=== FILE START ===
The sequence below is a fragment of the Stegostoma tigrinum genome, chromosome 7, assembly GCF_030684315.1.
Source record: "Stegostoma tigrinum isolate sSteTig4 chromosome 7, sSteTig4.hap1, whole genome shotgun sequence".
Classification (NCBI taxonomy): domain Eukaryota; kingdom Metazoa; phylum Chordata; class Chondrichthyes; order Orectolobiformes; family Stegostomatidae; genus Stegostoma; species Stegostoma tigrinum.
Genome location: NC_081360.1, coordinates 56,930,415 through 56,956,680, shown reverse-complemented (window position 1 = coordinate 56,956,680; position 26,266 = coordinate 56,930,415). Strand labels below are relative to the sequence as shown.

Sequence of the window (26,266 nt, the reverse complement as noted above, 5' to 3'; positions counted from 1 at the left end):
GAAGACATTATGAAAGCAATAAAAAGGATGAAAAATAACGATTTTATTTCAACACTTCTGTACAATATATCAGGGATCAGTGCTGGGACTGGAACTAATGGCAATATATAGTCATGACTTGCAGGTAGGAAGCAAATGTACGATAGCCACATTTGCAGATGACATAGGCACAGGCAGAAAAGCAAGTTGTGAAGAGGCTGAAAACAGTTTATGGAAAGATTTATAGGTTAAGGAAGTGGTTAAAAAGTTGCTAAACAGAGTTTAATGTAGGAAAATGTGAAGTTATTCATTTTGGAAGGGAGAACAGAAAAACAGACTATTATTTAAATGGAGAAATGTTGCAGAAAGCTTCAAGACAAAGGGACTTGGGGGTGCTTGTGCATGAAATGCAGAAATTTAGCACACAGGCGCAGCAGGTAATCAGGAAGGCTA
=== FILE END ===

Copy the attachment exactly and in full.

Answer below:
The sequence below is a fragment of the Stegostoma tigrinum genome, chromosome 7, assembly GCF_030684315.1.
Source record: "Stegostoma tigrinum isolate sSteTig4 chromosome 7, sSteTig4.hap1, whole genome shotgun sequence".
Classification (NCBI taxonomy): domain Eukaryota; kingdom Metazoa; phylum Chordata; class Chondrichthyes; order Orectolobiformes; family Stegostomatidae; genus Stegostoma; species Stegostoma tigrinum.
Genome location: NC_081360.1, coordinates 56,930,415 through 56,956,680, shown reverse-complemented (window position 1 = coordinate 56,956,680; position 26,266 = coordinate 56,930,415). Strand labels below are relative to the sequence as shown.

Sequence of the window (26,266 nt, the reverse complement as noted above, 5' to 3'; positions counted from 1 at the left end):
GAAGACATTATGAAAGCAATAAAAAGGATGAAAAATAACGATTTTATTTCAACACTTCTGTACAATATATCAGGGATCAGTGCTGGGACTGGAACTAATGGCAATATATAGTCATGACTTGCAGGTAGGAAGCAAATGTACGATAGCCACATTTGCAGATGACATAGGCACAGGCAGAAAAGCAAGTTGTGAAGAGGCTGAAAACAGTTTATGGAAAGATTTATAGGTTAAGGAAGTGGTTAAAAAGTTGCTAAACAGAGTTTAATGTAGGAAAATGTGAAGTTATTCATTTTGGAAGGGAGAACAGAAAAACAGACTATTATTTAAATGGAGAAATGTTGCAGAAAGCTTCAAGACAAAGGGACTTGGGGGTGCTTGTGCATGAAATGCAGAAATTTAGCACACAGGCGCAGCAGGTAATCAGGAAGGCTA